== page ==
Last November, when this calf was born the Center for Whale Research broke from custom and gave the baby the name 'Star' in addition to assigning it the usual number (J-46, 'J' for its family pod, and '46' for the fact that it is the 46th J pod member identified):
The new baby is designated J46, and we are going to call it "Star", for the role that it will play in showing the human inhabitants in this region that it is important to clean up Puget Sound and restore healthy abundant salmon populations to the Pacific Northwest. That mission brings a message to all of the relevant human nations – USA, Canada, First Nations, Treaty, and non-Treaty – that the first intelligent mammal residents of the region are also investing in these efforts. We could not ask for a more charismatic indicator, a baby whale, to measure the success of our renewed efforts for restoration.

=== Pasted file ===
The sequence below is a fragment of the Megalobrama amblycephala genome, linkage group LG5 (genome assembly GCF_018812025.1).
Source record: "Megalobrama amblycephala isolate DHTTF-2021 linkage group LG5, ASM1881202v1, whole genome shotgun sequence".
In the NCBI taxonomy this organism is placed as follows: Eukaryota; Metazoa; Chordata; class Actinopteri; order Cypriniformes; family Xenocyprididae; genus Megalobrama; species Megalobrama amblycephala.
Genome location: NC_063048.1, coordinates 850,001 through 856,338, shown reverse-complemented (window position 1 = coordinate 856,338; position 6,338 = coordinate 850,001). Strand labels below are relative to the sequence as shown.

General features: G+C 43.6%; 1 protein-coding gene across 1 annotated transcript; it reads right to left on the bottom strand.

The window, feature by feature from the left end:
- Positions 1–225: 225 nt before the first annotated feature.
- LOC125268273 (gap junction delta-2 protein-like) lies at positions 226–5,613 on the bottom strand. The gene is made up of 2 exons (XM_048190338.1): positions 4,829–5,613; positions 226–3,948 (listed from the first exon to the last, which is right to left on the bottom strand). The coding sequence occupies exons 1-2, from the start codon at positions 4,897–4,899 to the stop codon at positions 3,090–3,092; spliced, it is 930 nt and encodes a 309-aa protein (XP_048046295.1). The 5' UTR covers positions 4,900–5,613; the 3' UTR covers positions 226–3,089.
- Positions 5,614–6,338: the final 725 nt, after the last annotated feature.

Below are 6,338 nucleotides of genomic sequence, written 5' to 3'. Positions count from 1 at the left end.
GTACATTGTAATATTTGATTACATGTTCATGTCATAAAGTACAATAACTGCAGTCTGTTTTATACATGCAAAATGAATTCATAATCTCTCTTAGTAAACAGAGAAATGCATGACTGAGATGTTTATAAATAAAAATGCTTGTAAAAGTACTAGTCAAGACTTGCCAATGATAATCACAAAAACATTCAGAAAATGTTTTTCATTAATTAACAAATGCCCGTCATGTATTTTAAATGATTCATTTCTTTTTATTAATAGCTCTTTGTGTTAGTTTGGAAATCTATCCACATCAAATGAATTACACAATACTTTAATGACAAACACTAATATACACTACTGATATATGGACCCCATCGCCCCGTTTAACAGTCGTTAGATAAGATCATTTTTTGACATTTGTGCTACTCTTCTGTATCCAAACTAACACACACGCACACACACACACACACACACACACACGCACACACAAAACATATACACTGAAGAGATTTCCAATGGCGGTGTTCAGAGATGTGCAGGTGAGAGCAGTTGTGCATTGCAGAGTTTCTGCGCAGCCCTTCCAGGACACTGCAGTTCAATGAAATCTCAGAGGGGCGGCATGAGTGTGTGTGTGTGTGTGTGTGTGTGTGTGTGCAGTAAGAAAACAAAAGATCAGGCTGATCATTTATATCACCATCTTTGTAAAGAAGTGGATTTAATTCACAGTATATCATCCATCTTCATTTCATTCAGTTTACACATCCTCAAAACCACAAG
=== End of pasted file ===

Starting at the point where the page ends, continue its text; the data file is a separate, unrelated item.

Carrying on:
J pod is the most watched family of whales in the Pacific Northwest, or perhaps in the world; and, this is the first year in recent decades that they have produced three babies within one year. We will all be watching, here and worldwide, carefully and respectfully, to see if they beat the odds and all survive. This is the reality show that really means something.
'Star' at two months old.
All of the J-pod calves born last year look healthy, and if you look carefully at the picture below you will see all three of the calves together with Star's mom and grandmother, the calves no doubt enjoying some play time together.
'Star' swimming with mom J-28, grandmother J-17, uncle J-44 and cousin J-47
So far, Star's future is shining brightly, as people continue to increase efforts to restore Chinook salmon populations and modify commercial fisheries. This little whale is indeed an icon of humanity's progress, and we'll keep an eye on this Star and report her progress as time goes on.